By Rachel Barnehama
No matter how many times I have heard the flight attendant announce “Baruchim Haboim L”yisroel” “Welcome to Israel” over the loudspeaker, a chill radiates throughout my body. Each trip brings with it a sense of excitement, adventure and an opportunity for growth. Every visit feels as if it is my first visit. It allows me to discover a new facet of Jewish and Israeli culture and diversity. The land of Israel: home of my forefathers and my home as well!
Israel has always been a recurring theme in my household. It is difficult for me to separate my spiritual connection and Israel’s legacy of historical events, from that of my strong Zionist feelings. Judaism is a rich culture that dates back to our forefathers and Israel is a country that has been built on Jewish values, humanitarianism and Zionism. Israel is on the forefront of technological development – think Microsoft, Google, and all of the many other companies that make the best of Israeli creativity – or drip irrigation and solar energy technology. It’s people are full of life and passion, creating art that traverses the globe and are constantly striving to make the world a better place in a myriad of ways. This past summer re-emphasized my commitment to Israel and made me more determined to share with my peers, colleagues and students the positive impact Israel has on the larger global community.
As a child, I was always taught that Tzedeka was not only the act of dropping a coin in a box, but involves giving of ourselves and time to others. Hands on work leaves a lasting impact on those receiving as well as giving. This summer I worked for NFTY (the Reform Jewish Youth Movement) in Israel as a staff member on its Mitzvah Corps Israel trip. Mitzvah Corps Israel in partnership with NFTY, provides Jewish Youth with the opportunity to explore the land of Israel, the people of Israel, and Jewish traditions while engaging in direct service learning. The opportunity to be immersed in Israeli culture allowed us to dedicate ourselves to the development and growth of the land the way that the chalutzim (settlers) did. This new formed connection to Israel allowed us to grow deeper roots in the land and become more linked with the culture, regardless of any religious significance. We were not tourists traveling through the land seeing its marvelous sites, rather we were pilgrims letting the land pass through us as we began to feel at home.
As part of our week of community service we partnered with the Leo Baeck Institute in Haifa, a center for progressive and family based Jewish Education in a pluralistic society focused on Tikkun Olam and learning through doing. Alongside High School students from Leo Baeck, we spent the week volunteering at a school for special needs children and an assisted living facility for Holocaust survivors. Throughout this project, I was incredibly impressed with the excitement, dedication, and enthusiasm shown by the participants. I spent the week with the campers who were volunteering at the assisted living facility for Holocaust survivors. While communication with the Holocaust survivors was a challenge due to a the language barrier, the emotions shared between people created a bond that would last a lifetime. Hearing stories from survivors now living in Israel provided a unique perspective on the Holocaust that we had never heard before. While these people went through such horrific experiences and suffered tremendously solely because of their religion, they still managed to keep their faith close to their hearts. They then took a leap of faith and made Aliyah to Israel which was not even a developed or established country yet. In this new land they were able to practice their beliefs in peace and finally feel at home.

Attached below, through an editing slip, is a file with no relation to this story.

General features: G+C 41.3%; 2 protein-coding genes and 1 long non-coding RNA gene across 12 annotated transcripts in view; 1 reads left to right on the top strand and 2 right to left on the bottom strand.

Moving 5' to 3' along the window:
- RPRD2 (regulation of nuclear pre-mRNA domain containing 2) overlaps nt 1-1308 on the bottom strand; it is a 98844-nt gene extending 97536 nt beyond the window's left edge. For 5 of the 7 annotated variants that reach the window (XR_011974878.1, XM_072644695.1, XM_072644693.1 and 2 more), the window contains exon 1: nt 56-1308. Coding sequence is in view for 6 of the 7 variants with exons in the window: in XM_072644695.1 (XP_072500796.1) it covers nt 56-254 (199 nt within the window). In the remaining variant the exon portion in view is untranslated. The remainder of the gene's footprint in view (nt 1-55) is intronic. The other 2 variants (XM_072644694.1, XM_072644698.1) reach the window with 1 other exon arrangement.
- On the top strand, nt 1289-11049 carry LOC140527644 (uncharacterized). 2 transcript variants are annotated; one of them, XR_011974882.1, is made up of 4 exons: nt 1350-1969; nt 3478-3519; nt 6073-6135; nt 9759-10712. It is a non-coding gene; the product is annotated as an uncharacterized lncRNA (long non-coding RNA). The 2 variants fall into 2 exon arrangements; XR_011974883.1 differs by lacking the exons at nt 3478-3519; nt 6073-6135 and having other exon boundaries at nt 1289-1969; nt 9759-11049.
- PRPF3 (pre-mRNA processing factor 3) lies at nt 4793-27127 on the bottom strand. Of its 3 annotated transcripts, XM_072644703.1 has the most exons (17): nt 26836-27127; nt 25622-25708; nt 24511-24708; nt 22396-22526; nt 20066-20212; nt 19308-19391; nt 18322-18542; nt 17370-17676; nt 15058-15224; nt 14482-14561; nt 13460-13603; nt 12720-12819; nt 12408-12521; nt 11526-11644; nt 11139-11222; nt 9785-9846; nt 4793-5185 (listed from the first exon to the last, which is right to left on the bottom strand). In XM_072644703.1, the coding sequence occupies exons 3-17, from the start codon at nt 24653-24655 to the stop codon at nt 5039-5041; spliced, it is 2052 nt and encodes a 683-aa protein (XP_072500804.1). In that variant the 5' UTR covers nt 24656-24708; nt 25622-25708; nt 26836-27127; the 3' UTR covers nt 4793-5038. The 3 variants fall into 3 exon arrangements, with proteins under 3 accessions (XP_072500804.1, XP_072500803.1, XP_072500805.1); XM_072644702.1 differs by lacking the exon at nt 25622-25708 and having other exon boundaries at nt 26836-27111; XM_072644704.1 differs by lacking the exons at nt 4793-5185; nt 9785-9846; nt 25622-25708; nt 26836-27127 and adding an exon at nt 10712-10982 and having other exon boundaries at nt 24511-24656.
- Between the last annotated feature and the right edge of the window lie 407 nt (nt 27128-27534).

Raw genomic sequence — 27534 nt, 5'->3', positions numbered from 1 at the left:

We were supposed to spend our second week of community service volunteering with Tikkun Olam Tel Aviv. However, due to the current situation in Israel, we were relocated to Kibbutz Yahel, a reform Kibbutz located in the Arava desert. We spent some time at Kibbutz Lotan (a reform Eco-friendly kibbutz) just down the road, learning about sustainable living and made our own bricks out of sand, straw and water. We volunteered at the day camp at kibbutz Yahel, and made care packages for the kibbutz members who were called up to the army. While relocation and constant schedule changes might have caused slight bumps in the road, it provided the participants with a better understanding that it’s not about them missing out on Jerusalem or Tel Aviv, but about being in Israel and gaining the most unique perspective of Israel they will ever receive.
While this summer did not provide the exact program we had originally planned, the experience, memories and learning opportunities surpassed our expectations. I hope that this incredible month is only the first step in a lifelong journey of growing closer to our Jewish roots, our connection with Israel and Tikkun Olam. Over the course of this trip, our definition of helping others has broadened in ways that are unique only to Israel. As we set off on different paths this year, some of us to college, some as NFTY Regional board members and some beginning senior year, I look forward to seeing how this trip impacts the decisions we make and plays a role in our everyday lives. Whether we return to Israel in a year, or 10 years from now, these four weeks will forever be a time that we will cherish as the time we stood by Israel – and learned to love the people we have become because of it.
Rachel Barnehama works as the Director of Public Relations at North Shore Hebrew Academy. She also teaches 1st grade at Temple Beth-El of Great Neck’s religious school.